\end{array} .
\label{eqn:ident}
\end{equation}
We begin by showing that the conditions are necessary
for any realization $P$.
Define $\E_1$, $\E_2$, $R_1$, and $R_2$
as in (\ref{eqn:ident}).
It is clear that $R_1$ and $R_2$ are disjoint.
It also follows immediately,
since $\leq$ is reflexive and no maximal (resp. minimal)
can be in the downset (resp. upset) of any other,
that property~\ref{prop:bound} holds.
Furthermore, $v \in V$
is in some downset in $\E_1$ (resp. upset in $\E_2$)
only if $v$ is not isolated in $P$,
which, in turn, is the case only if
$v$ is in one of the upsets in $\E_2$ (resp. downsets in $\E_1$).
So property~\ref{prop:union} holds.
And finally, if there exists any $v \in Q_{1,i} \cap Q_{2,j}$,
then $v_{2,j} \leq v \leq v_{1,i}$;
so property~\ref{prop:intersection} holds by transitivity.
Conversely,
suppose the edge clique covers $\E_1$ and $\E_2$ and
their respective systems $R_1$ and $R_2$
of distinct representatives exist.
We construct a bound polysemic realization $P = (V, \leq)$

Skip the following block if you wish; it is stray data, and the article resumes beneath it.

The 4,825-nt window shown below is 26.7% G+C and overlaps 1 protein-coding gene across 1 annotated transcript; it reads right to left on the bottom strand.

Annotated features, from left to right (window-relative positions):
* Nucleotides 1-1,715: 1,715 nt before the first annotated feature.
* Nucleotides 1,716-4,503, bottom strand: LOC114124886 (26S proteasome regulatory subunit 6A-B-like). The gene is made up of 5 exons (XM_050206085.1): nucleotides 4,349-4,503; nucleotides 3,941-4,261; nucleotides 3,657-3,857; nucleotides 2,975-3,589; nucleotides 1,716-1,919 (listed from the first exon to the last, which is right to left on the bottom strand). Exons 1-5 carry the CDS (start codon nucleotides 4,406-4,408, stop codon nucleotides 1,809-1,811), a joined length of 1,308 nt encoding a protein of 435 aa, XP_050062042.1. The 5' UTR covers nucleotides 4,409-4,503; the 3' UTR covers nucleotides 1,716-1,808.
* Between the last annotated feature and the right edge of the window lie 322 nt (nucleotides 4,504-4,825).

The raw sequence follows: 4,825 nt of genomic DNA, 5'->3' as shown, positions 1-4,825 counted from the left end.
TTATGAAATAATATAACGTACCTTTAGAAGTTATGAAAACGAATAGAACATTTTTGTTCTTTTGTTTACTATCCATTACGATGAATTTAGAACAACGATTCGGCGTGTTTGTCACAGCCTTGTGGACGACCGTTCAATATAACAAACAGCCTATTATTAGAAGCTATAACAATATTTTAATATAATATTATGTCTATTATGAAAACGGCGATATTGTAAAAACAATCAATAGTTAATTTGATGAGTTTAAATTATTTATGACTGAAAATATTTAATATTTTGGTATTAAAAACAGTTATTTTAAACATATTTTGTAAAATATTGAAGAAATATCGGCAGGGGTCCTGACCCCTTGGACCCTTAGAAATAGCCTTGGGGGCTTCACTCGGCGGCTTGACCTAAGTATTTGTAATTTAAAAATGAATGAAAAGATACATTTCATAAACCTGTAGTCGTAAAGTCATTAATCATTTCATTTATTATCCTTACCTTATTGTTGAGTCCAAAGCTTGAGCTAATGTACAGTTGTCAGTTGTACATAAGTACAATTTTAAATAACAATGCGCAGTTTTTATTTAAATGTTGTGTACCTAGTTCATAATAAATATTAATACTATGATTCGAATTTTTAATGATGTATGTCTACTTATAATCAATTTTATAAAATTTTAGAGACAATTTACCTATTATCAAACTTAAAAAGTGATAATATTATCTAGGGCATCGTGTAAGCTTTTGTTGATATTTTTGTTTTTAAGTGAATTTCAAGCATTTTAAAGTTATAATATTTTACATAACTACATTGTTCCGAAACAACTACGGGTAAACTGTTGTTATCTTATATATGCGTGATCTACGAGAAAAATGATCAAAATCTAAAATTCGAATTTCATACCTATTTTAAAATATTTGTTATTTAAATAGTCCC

of $(G_1, G_2)$ by defining
\begin{equation}
\begin{array}{ccl}
\leq &=& \displaystyle\bigcup_{i = 1}^r
\setofall{(v, v_{1,i})}{v \in Q_{1,i}}
\;\cup\; \displaystyle\bigcup_{i = 1}^s
\setofall{(v_{2,i}, v)}{v \in Q_{2,i}} \\[4ex]
&& \;\cup\;
\setofall{(v, v)}{v \in V \setminus (R_1 \cup R_2)} .
\end{array}
\label{eqn:leq}
\end{equation}
It is clear from its definition and property~\ref{prop:bound}
that $\leq$ is reflexive.
Property~\ref{prop:bound} also ensures that
if $u \leq v$ and either $u \in R_1$ or $v \in R_2$,
then $u = v$.
So if both $u \leq v$ and $v \leq u$, then $u = v$.
In other words, $\leq$ is antisymmetric.
Is it transitive?
If there exist distinct $u, v, w \in V$
with $u \leq v$ and $v \leq w$,
then $w \in R_1$
and $u \in R_2$.
So $v \in Q_{1,i} \cap Q_{2,j}$,
where $w = v_{1,i}$ and $u = v_{2,j}$.
But then it follows from property~\ref{prop:intersection} that
$w \in Q_{2,j}$
and
$u \in Q_{1,i}$,